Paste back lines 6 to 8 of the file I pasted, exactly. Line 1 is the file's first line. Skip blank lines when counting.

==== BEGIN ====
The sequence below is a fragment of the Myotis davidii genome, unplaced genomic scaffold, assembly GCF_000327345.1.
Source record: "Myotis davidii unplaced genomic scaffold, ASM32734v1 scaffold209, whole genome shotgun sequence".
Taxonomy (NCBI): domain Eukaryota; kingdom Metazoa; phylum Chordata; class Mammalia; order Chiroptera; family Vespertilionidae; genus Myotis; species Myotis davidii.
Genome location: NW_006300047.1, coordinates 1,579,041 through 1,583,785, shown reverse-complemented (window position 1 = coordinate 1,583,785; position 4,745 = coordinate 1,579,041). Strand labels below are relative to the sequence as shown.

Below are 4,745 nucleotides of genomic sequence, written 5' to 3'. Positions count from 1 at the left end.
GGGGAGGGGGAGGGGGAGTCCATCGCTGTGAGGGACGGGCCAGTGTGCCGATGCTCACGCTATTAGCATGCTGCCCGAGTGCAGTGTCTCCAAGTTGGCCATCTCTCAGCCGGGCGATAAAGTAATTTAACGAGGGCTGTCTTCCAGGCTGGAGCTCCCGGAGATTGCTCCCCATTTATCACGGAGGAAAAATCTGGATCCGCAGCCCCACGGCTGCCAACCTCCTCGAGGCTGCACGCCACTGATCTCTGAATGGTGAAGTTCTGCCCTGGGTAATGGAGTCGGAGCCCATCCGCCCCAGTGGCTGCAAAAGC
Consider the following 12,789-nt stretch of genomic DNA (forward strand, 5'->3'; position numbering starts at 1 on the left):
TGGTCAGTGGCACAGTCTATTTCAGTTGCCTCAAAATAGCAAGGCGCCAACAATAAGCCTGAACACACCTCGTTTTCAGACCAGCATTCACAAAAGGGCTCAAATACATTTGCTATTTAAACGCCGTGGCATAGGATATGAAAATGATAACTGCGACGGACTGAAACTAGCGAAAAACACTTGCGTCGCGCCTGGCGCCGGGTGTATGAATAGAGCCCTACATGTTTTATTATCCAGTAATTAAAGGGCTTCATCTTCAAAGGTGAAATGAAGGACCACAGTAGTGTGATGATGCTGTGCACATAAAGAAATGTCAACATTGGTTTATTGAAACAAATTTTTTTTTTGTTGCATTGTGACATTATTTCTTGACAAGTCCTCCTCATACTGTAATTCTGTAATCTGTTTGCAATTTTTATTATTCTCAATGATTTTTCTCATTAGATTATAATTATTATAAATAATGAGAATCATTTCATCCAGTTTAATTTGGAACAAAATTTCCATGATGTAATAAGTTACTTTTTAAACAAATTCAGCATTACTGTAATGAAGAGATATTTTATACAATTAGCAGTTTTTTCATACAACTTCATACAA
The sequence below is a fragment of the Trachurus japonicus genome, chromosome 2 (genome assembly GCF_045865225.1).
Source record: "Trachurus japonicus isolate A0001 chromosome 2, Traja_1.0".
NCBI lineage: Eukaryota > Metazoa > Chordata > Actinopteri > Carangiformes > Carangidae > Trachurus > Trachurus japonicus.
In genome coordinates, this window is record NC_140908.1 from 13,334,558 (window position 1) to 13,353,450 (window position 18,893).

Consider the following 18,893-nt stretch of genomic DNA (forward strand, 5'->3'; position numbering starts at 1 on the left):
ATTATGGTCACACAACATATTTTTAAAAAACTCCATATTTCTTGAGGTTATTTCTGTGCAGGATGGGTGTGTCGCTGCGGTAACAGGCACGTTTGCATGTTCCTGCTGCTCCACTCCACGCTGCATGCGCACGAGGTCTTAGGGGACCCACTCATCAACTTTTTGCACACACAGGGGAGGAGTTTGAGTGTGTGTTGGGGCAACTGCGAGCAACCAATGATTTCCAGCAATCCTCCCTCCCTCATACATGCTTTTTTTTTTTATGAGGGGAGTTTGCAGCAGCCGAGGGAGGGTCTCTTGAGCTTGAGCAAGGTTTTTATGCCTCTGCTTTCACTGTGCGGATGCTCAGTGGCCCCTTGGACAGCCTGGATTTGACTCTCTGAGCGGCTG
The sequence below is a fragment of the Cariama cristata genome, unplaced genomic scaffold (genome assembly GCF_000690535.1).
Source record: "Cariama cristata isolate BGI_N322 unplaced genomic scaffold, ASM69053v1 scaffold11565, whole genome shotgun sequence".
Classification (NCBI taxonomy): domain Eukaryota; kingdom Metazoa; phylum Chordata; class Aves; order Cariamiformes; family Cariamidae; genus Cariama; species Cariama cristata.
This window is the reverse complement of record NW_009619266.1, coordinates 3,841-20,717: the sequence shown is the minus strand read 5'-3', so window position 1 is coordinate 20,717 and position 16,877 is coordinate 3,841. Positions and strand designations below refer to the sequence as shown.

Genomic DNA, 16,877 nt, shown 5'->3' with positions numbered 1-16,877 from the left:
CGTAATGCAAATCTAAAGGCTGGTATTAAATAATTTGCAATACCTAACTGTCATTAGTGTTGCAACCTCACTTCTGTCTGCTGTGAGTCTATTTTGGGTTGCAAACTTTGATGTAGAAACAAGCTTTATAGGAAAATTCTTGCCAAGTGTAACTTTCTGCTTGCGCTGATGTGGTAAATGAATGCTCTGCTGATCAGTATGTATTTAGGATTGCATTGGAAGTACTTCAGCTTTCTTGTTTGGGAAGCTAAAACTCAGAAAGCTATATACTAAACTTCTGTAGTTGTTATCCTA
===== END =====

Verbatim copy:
GGGGAGGGGGAGGGGGAGTCCATCGCTGTGAGGGACGGGCCAGTGTGCCGATGCTCACGCTATTAGCATGCTGCCCGAGTGCAGTGTCTCCAAGTTGGCCATCTCTCAGCCGGGCGATAAAGTAATTTAACGAGGGCTGTCTTCCAGGCTGGAGCTCCCGGAGATTGCTCCCCATTTATCACGGAGGAAAAATCTGGATCCGCAGCCCCACGGCTGCCAACCTCCTCGAGGCTGCACGCCACTGATCTCTGAATGGTGAAGTTCTGCCCTGGGTAATGGAGTCGGAGCCCATCCGCCCCAGTGGCTGCAAAAGC
Consider the following 12,789-nt stretch of genomic DNA (forward strand, 5'->3'; position numbering starts at 1 on the left):
TGGTCAGTGGCACAGTCTATTTCAGTTGCCTCAAAATAGCAAGGCGCCAACAATAAGCCTGAACACACCTCGTTTTCAGACCAGCATTCACAAAAGGGCTCAAATACATTTGCTATTTAAACGCCGTGGCATAGGATATGAAAATGATAACTGCGACGGACTGAAACTAGCGAAAAACACTTGCGTCGCGCCTGGCGCCGGGTGTATGAATAGAGCCCTACATGTTTTATTATCCAGTAATTAAAGGGCTTCATCTTCAAAGGTGAAATGAAGGACCACAGTAGTGTGATGATGCTGTGCACATAAAGAAATGTCAACATTGGTTTATTGAAACAAATTTTTTTTTTGTTGCATTGTGACATTATTTCTTGACAAGTCCTCCTCATACTGTAATTCTGTAATCTGTTTGCAATTTTTATTATTCTCAATGATTTTTCTCATTAGATTATAATTATTATAAATAATGAGAATCATTTCATCCAGTTTAATTTGGAACAAAATTTCCATGATGTAATAAGTTACTTTTTAAACAAATTCAGCATTACTGTAATGAAGAGATATTTTATACAATTAGCAGTTTTTTCATACAACTTCATACAA